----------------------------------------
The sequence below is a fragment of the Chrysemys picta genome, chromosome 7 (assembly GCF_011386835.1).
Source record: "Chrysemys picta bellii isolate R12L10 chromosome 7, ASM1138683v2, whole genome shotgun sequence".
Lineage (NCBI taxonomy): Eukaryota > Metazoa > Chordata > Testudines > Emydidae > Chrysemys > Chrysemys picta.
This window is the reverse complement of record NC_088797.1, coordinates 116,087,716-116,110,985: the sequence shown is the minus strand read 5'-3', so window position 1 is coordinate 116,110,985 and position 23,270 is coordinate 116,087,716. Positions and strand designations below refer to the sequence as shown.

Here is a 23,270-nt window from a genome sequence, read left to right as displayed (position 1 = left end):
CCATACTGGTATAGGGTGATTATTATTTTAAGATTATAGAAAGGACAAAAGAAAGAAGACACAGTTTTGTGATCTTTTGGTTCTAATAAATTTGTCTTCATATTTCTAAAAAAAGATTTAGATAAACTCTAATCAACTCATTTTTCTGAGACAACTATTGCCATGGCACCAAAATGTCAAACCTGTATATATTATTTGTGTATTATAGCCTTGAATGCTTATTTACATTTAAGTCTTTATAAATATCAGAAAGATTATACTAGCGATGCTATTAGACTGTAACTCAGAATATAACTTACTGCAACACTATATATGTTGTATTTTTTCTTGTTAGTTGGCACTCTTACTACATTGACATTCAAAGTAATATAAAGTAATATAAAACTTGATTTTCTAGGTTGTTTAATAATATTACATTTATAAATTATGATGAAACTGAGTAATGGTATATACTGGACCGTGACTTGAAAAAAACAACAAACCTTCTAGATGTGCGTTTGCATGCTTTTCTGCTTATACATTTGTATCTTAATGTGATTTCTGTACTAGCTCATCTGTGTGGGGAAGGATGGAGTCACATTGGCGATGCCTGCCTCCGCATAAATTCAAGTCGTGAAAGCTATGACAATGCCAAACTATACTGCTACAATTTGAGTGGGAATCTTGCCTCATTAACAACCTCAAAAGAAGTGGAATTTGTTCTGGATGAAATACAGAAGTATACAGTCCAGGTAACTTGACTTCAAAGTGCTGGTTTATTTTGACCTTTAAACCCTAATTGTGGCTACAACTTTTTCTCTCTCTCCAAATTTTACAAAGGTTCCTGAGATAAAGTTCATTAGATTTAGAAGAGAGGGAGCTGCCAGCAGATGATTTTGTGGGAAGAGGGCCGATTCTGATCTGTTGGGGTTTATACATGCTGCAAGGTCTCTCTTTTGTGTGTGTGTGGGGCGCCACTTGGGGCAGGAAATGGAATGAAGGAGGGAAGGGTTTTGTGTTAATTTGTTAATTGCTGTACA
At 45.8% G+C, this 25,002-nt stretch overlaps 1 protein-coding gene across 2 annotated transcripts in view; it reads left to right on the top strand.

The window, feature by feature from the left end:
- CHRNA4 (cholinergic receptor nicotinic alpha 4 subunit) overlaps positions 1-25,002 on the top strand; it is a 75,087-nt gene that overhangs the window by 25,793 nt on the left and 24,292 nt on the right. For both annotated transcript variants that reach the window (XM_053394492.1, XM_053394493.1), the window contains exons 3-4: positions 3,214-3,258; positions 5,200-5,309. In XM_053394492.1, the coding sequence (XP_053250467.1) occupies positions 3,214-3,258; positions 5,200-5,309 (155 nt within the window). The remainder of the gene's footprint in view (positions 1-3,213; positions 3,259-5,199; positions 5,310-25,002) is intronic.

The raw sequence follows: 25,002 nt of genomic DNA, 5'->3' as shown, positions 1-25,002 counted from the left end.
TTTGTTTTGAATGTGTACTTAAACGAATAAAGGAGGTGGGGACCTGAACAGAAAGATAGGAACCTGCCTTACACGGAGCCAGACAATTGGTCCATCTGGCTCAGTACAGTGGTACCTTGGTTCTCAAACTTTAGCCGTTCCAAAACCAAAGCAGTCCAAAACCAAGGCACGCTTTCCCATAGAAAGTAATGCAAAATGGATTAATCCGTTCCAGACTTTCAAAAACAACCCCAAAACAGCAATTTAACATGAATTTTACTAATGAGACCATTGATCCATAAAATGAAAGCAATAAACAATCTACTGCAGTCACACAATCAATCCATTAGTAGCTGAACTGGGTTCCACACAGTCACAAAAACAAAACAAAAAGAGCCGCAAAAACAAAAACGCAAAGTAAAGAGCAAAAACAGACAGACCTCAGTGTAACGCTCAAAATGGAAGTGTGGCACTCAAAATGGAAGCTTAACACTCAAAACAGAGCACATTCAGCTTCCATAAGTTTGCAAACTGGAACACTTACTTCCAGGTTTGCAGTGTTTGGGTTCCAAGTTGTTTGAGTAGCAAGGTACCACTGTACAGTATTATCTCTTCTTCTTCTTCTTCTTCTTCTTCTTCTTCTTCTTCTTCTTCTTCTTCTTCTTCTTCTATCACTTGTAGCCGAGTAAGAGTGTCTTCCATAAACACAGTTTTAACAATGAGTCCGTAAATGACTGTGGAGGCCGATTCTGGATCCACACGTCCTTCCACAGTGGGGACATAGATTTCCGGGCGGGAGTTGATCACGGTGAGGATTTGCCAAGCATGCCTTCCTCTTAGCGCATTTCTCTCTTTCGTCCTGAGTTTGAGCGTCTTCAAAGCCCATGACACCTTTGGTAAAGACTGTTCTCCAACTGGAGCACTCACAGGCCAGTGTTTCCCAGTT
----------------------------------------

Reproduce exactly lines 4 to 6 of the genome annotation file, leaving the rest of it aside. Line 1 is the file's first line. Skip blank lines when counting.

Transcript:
This window is the reverse complement of record NC_088797.1, coordinates 116,087,716-116,110,985: the sequence shown is the minus strand read 5'-3', so window position 1 is coordinate 116,110,985 and position 23,270 is coordinate 116,087,716. Positions and strand designations below refer to the sequence as shown.

Here is a 23,270-nt window from a genome sequence, read left to right as displayed (position 1 = left end):
CCATACTGGTATAGGGTGATTATTATTTTAAGATTATAGAAAGGACAAAAGAAAGAAGACACAGTTTTGTGATCTTTTGGTTCTAATAAATTTGTCTTCATATTTCTAAAAAAAGATTTAGATAAACTCTAATCAACTCATTTTTCTGAGACAACTATTGCCATGGCACCAAAATGTCAAACCTGTATATATTATTTGTGTATTATAGCCTTGAATGCTTATTTACATTTAAGTCTTTATAAATATCAGAAAGATTATACTAGCGATGCTATTAGACTGTAACTCAGAATATAACTTACTGCAACACTATATATGTTGTATTTTTTCTTGTTAGTTGGCACTCTTACTACATTGACATTCAAAGTAATATAAAGTAATATAAAACTTGATTTTCTAGGTTGTTTAATAATATTACATTTATAAATTATGATGAAACTGAGTAATGGTATATACTGGACCGTGACTTGAAAAAAACAACAAACCTTCTAGATGTGCGTTTGCATGCTTTTCTGCTTATACATTTGTATCTTAATGTGATTTCTGTACTAGCTCATCTGTGTGGGGAAGGATGGAGTCACATTGGCGATGCCTGCCTCCGCATAAATTCAAGTCGTGAAAGCTATGACAATGCCAAACTATACTGCTACAATTTGAGTGGGAATCTTGCCTCATTAACAACCTCAAAAGAAGTGGAATTTGTTCTGGATGAAATACAGAAGTATACAGTCCAGGTAACTTGACTTCAAAGTGCTGGTTTATTTTGACCTTTAAACCCTAATTGTGGCTACAACTTTTTCTCTCTCTCCAAATTTTACAAAGGTTCCTGAGATAAAGTTCATTAGATTTAGAAGAGAGGGAGCTGCCAGCAGATGATTTTGTGGGAAGAGGGCCGATTCTGATCTGTTGGGGTTTATACATGCTGCAAGGTCTCTCTTTTGTGTGTGTGTGGGGCGCCACTTGGGGCAGGAAATGGAATGAAGGAGGGAAGGGTTTTGTGTTAATTTGTTAATTGCTGTACA